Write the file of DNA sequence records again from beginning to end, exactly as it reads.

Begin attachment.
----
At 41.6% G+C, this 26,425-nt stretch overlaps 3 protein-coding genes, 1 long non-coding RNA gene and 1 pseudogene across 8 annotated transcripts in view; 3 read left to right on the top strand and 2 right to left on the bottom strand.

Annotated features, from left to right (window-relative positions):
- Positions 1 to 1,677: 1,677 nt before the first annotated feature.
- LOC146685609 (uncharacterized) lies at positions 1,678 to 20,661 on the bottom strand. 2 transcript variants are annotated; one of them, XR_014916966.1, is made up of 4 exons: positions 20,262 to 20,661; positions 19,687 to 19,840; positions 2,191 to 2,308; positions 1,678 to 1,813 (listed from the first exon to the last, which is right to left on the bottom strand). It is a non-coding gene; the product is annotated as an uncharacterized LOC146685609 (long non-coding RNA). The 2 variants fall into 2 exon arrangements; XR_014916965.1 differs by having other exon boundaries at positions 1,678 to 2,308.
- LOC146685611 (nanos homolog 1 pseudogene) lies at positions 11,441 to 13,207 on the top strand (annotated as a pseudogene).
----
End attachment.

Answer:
At 41.6% G+C, this 26,425-nt stretch overlaps 3 protein-coding genes, 1 long non-coding RNA gene and 1 pseudogene across 8 annotated transcripts in view; 3 read left to right on the top strand and 2 right to left on the bottom strand.

Annotated features, from left to right (window-relative positions):
- Positions 1 to 1,677: 1,677 nt before the first annotated feature.
- LOC146685609 (uncharacterized) lies at positions 1,678 to 20,661 on the bottom strand. 2 transcript variants are annotated; one of them, XR_014916966.1, is made up of 4 exons: positions 20,262 to 20,661; positions 19,687 to 19,840; positions 2,191 to 2,308; positions 1,678 to 1,813 (listed from the first exon to the last, which is right to left on the bottom strand). It is a non-coding gene; the product is annotated as an uncharacterized LOC146685609 (long non-coding RNA). The 2 variants fall into 2 exon arrangements; XR_014916965.1 differs by having other exon boundaries at positions 1,678 to 2,308.
- LOC146685611 (nanos homolog 1 pseudogene) lies at positions 11,441 to 13,207 on the top strand (annotated as a pseudogene).